Cedric the Entertainer as Ralph Kramden
Mike Epps as Ed Norton
Gabrielle Union as Alice Kramden
Regina Hall as Trixie Norton
Eric Stoltz as William Davis
Jon Polito as Kirby
John Lequizamo as Dodge
Carol Woods as Alice’s Mom
Ralph Kramden (Cedric the Entertainer) has always had big ideas that he’s never quite turned into reality, but with the help of his trusty sewer worker sidekick Ed Norton (Mike Epps) he soldiers on. When he meets and marries Alice (Gabrielle Union) however, things become more complex as he has to start balancing his own big dreams versus keeping her happy, and decide what is most important to him.
There are two ways to look at the big-screen adaptation of the classic television series The Honeymooners – as an adaptation of the show, and as a film in it’s own right. Either way it’s a film that occasionally works, but never manages more than that.
As an adaptation of the television show, it somewhat works. Ralph Kramden is a blowhard who thinks he’s smarter than he is, and often pushes away everyone close to him in relentless quest for a fast buck. Cedric nails this part of Ralph’s personality perfectly, occasionally seeming to conjure the spirit of Jackie Gleason in his performance while still maintaining his own particular charm. He also works well with Mike Epps’ Ed Norton – which is good, because the bulk of the movie is about the two of them, their friendship and schemes.
It’s also the biggest problem with the film, both as a film in it’s own right and as a version of The Honeymooners – Alice doesn’t really exist in it. She starts out strong and gradually disappears more and more as Ralph and Ed’s problems mount and mount. Most of what Ralph does for the entirety of the film he does for Alice, and yet they have few scenes together and as a result almost no chemistry. The Honeymooners is a Ralph/Ed buddy comedy (with a few added chuckles by John Leguizamo as thieving dog trainer Dodge – though a little Leguizamo goes a long way), which was only about half of what the show was.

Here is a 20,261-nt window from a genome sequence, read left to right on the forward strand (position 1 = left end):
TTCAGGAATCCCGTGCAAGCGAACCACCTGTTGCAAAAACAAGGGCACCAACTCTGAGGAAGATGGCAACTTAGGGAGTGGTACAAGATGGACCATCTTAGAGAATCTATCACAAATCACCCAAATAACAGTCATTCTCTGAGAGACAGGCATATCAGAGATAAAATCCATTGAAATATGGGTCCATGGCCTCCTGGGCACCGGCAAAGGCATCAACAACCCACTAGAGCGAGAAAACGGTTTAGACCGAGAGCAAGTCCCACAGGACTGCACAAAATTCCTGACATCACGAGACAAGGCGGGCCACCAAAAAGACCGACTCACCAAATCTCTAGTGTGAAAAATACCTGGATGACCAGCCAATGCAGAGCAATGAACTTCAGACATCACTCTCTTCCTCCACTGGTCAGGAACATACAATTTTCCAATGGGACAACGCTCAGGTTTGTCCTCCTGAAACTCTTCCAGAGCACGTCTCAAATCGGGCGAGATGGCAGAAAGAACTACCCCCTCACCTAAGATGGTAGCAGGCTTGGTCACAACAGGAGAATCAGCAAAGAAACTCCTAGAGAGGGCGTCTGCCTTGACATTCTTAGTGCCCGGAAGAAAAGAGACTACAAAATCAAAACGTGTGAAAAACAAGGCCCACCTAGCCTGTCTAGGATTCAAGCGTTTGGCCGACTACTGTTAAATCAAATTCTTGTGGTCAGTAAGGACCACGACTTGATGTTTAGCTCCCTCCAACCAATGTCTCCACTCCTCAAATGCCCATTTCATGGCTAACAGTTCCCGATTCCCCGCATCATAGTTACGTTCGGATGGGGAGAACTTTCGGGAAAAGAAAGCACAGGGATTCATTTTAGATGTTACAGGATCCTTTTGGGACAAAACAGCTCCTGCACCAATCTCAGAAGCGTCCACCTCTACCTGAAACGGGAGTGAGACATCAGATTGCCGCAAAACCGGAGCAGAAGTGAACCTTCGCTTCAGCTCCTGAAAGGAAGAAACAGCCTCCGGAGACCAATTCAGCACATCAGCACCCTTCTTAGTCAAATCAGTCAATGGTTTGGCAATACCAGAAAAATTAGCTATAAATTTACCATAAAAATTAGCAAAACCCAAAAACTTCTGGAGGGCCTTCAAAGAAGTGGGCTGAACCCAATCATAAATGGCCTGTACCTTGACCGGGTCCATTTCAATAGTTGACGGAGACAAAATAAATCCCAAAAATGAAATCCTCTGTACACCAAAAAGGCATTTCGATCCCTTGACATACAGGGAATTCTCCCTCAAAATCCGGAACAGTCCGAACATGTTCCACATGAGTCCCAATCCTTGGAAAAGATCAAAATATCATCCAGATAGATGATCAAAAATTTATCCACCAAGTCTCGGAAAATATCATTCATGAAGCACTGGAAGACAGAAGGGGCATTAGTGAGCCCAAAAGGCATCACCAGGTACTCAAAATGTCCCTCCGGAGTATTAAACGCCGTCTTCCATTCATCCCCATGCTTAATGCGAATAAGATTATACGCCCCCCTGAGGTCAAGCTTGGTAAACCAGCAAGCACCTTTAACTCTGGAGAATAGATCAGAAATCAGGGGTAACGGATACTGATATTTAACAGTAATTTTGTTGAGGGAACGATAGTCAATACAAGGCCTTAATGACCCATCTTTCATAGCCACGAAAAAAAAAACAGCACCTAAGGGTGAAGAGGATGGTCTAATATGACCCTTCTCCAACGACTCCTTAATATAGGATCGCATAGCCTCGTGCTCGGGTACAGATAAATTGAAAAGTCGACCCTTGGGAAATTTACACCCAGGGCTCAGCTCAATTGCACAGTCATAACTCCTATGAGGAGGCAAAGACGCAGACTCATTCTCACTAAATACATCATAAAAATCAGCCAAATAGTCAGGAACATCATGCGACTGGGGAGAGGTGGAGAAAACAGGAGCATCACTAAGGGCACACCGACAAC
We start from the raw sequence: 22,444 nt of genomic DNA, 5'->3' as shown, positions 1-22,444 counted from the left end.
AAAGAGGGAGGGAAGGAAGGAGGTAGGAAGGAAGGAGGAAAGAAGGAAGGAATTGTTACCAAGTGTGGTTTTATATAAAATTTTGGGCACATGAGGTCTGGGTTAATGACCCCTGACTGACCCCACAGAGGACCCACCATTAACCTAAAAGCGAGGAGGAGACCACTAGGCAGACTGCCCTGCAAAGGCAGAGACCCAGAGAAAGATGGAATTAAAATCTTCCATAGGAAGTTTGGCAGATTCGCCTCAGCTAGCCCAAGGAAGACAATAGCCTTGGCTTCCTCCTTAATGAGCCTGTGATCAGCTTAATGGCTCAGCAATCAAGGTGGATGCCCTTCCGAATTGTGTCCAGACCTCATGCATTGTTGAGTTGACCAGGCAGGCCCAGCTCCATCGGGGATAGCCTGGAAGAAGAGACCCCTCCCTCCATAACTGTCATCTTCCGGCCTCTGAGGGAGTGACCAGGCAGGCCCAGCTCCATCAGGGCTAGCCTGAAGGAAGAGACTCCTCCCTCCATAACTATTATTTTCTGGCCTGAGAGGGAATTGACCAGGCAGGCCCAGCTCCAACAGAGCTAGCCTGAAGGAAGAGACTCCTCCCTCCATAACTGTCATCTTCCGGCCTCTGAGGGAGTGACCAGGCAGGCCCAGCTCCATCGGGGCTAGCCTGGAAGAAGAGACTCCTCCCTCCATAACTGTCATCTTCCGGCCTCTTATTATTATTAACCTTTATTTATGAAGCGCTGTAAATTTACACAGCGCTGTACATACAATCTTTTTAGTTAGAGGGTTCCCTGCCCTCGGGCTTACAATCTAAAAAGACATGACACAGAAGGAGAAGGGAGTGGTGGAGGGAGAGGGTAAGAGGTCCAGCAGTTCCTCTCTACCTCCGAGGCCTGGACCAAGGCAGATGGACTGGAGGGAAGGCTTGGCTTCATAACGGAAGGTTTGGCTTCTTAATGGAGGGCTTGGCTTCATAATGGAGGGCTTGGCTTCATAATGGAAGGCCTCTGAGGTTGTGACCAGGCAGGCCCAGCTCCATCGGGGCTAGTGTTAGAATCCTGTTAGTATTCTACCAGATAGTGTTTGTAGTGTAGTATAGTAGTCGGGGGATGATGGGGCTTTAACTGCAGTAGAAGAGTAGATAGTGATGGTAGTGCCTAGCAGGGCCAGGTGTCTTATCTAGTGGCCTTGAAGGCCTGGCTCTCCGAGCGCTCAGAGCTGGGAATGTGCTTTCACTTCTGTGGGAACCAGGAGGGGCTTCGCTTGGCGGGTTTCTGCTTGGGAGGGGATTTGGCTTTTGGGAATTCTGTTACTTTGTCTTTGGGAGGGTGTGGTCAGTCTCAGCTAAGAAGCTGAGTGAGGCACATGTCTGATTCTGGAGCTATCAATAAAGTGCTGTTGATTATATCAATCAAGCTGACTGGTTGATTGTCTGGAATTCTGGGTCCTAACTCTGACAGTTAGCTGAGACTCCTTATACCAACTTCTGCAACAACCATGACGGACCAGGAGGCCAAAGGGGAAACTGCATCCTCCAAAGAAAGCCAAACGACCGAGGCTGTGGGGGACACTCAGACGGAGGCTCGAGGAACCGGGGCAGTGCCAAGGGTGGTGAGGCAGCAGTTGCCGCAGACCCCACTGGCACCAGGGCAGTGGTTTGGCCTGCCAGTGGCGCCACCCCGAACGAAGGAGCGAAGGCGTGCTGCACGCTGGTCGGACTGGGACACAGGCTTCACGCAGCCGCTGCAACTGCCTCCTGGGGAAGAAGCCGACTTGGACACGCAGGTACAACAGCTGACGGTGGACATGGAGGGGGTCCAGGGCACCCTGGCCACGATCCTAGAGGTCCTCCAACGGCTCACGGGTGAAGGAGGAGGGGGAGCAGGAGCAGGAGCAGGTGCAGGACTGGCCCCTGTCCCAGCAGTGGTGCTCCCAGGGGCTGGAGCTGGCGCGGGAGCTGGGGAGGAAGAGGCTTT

The other half was about his tempestuous relationship with Alice that always seemed like it was a hairsbreadth from collapsing but never did because of the underlying bedrock of love that kept them together. There is one moment of that in the film, at the very beginning, and then nothing for the rest of the film. It stops being The Honeymooners and becomes just a somewhat charming buddy comedy that’s nothing to write home about. Alice was the bedrock of the show – the thing that gave Ralph’s antics meaning – and she’s made out to be the bedrock of the film, and her absence hurts the film both in it’s own right and as an adaptation of the show.
It’s not really The Honeymooners, but it’s a decent enough comedy. But no more than that.
The Honeymooner’s is rated PG-13 for some innuendo and rude humor.